Break the boredom with an infographic project

A month or so ago, I designed an infographic about a topic that is particularly disturbing:  Forced sterilization of transgender people. In all my years as a student, this is by far the hardest project I have ever done (well, apart from my dissertation proposal!!!!). It took me a lot of time researching the topic but the end result was well worth my efforts.MourouvapinProject2InfographicI say “hardest project” just because there is so much information out there and every bit seems too important to ignore. I had to pick certain elements over the others; I had to keep it neat and concise and yet make it as informative and instructive as possible. The best part was to design the layout myself and create assets using PowerPoint. I didn’t have to download images, except the maps. So no worries about attribution! I plan to use this infographic as an instructional tool when I teach my Gender & Sexuality class next semester.

So what is an infographic? Here is an infographic about an infographic!!what-is-an-infographic-1After this project, I started looking for ideas for my students in French class. The first year students might have difficulty using the target language, but I think this kind of projects will work well for advanced students. I am thinking about pop culture or museums in Paris for which students can do research, gather assets and present in class. A simple Google search yields hundreds of infographics on any topic you want for inspiration. When researching infographic examples, I came across so many student projects that were so beautifully executed. Having students create an infographic on their topic of interest can be instructional as well as fun. If planned well, infographic projects can be used to foster creativity. Let’s face it, no matter how many hours we spend preparing the perfect lesson plans, sometimes the topic itself is so boring, that students lose interest quickly. One of the ways to increase student engagement is to get the students to think about how to present information visually. Students are encouraged to dig deeper and go beyond what they know. Design elements are important but the main focus is on research. You can choose to assess the design as well as the content while also giving equal importance to research skills and presentation. Research is an important skill for students to possess in the 21st century. In an online environment, this could be a very productive way for students to engage in research projects. The infographic I designed is indeed for an online class here in UCD.

Here are some websites and information on infographics for teachers and students.The teachers who use infographics project have some awesome ideas, tools, books, websites and examples that will definitely inspire you!

http://www.teachersfirst.com/iste/infographics/resources.cfm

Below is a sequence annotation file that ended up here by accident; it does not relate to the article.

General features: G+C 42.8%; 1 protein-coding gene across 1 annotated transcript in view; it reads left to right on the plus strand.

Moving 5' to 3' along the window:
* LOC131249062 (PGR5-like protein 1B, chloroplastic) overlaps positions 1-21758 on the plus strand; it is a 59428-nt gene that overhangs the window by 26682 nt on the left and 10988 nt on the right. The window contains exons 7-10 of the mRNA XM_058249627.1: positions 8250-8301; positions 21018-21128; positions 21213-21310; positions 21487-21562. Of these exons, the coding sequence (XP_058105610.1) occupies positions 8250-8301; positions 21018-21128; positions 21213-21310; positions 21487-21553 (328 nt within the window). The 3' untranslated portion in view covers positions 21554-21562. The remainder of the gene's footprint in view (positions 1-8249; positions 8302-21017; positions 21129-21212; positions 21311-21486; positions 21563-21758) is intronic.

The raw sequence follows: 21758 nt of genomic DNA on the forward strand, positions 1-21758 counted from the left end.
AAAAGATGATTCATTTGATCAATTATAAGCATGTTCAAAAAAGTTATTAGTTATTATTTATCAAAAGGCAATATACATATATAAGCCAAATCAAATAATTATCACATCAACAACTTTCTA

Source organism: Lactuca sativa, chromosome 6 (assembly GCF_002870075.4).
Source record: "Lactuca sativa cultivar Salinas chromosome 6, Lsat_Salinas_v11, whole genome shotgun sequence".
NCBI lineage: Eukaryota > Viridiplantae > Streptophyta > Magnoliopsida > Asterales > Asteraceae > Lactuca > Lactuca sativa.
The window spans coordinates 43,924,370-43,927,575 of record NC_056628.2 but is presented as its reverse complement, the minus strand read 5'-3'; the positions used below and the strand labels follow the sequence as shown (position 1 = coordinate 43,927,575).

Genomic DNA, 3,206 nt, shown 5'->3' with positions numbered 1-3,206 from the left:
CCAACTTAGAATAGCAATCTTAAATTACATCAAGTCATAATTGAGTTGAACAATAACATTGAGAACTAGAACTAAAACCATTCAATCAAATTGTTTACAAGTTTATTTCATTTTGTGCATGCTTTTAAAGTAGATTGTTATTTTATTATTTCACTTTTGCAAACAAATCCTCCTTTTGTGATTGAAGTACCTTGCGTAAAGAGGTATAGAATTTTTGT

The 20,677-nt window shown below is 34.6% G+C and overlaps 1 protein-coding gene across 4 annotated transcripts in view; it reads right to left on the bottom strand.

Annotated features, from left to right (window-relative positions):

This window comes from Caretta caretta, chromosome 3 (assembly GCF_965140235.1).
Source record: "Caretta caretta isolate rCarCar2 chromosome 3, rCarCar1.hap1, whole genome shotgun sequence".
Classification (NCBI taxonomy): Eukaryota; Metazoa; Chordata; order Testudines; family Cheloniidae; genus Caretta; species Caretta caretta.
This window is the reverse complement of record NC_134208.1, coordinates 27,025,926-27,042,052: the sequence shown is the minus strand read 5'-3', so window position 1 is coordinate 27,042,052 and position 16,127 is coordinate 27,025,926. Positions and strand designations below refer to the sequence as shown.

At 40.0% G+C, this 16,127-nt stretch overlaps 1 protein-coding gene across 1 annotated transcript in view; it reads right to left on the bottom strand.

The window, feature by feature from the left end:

http://catlintucker.com/2013/11/student-designed-infographics-process-products/

http://www.schrockguide.net/infographics-as-an-assessment.html

http://www.edutopia.org/blog/infographics-students-reading-history-sarah-gross

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3 thoughts on “Break the boredom with an infographic project

  1. I am so impressed with your creativity. Infographics and data driven visuals are something that I find so interesting however I have little talent for them myself.

    It is also quite neat that you are trying to shift your students to a visual brainstorming practice. I loved with Dan Roam’s “Back of the Napkin” and frequently draw people into ‘doodling’ for development.

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  2. Jason Dunbar says:

    Hi Shyam,
    First, you did an excellent job on your infographic. The flow of your infographic told a story – beginning, middle, and end. Your use of CARP was also spot on.
    I agree with your position that infographics are not as easy as one would think. It’s not simply a artistic illustration. You really need to take a lot of time to think about how you will convey your message, visually, in a confined amount of space. Too much information can be cumbersome whereas too little may not get your message across. You also have to consider the font, text, and color scheme. Some feedback I have received on color was not to use a lot of red text since those who may be color blind will not be able to see it.
    Thanks again for providing the resources. I think they are extremely helpful for those looking to create infographics in the near future.

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  3. Hi, Shyam,
    I so love your info-graphic and the info-graphic project you are designing for your students of French. Your design is very compelling, it draws attention to exactly the elements that are most important and then allows the eye to drift to supporting detail. I think your advanced students will enjoy doing a project that allows them to blend visual and textual elements while using their French skills to express themselves. I hope that when the time comes, you will be able to post some of their work for the rest of us to admire and learn from.

    In addition, the way you embed research skills into the info-graphic project seems to me to be very useful pedagogically. Not only will learners be creating with language and images, but they will also be learning from authentic texts that present valuable cultural information. In summary, you have combined purposeful interpretive reading of authentic cultural materials with graphics and text that learners combine to present their research. Beautiful! Can I steal this activity? I will give attribution! Thank you so much for your creative and useful instructional ideas.

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